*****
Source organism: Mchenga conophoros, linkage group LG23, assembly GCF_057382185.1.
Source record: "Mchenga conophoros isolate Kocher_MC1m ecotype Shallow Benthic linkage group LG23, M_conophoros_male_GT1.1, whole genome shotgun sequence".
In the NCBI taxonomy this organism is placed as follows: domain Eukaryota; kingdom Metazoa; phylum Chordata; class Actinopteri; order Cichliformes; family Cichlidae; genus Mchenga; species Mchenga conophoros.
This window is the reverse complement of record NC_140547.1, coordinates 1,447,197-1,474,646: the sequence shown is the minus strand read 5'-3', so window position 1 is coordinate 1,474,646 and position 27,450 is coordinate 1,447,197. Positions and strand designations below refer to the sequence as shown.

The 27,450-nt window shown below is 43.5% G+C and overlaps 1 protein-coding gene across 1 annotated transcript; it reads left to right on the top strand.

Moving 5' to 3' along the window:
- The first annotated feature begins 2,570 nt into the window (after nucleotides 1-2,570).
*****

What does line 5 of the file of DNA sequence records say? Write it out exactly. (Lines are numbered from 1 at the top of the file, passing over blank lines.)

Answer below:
The 27,450-nt window shown below is 43.5% G+C and overlaps 1 protein-coding gene across 1 annotated transcript; it reads left to right on the top strand.